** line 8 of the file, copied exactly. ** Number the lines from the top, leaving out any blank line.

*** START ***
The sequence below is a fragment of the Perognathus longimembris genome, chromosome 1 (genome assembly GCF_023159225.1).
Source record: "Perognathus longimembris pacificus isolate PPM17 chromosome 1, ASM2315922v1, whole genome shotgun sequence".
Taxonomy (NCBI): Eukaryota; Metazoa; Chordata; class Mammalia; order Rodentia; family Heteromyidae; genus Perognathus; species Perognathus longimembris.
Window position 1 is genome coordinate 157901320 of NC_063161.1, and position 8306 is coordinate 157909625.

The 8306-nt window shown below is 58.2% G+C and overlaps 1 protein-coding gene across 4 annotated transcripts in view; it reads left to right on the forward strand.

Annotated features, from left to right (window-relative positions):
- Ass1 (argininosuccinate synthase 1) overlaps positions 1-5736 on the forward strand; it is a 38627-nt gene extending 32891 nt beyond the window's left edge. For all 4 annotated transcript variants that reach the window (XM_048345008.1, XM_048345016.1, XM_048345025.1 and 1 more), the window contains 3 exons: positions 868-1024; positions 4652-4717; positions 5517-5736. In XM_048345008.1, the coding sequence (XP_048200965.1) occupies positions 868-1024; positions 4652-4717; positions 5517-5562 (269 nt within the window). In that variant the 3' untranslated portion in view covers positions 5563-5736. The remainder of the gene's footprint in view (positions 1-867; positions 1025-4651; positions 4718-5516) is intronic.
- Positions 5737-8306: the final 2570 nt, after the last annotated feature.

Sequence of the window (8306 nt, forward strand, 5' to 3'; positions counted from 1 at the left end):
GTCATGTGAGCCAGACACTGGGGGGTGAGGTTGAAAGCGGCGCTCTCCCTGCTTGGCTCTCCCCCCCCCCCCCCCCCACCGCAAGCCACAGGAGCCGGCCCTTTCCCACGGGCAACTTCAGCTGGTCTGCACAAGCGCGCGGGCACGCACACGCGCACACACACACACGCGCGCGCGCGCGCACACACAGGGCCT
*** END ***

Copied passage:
- Positions 5737-8306: the final 2570 nt, after the last annotated feature.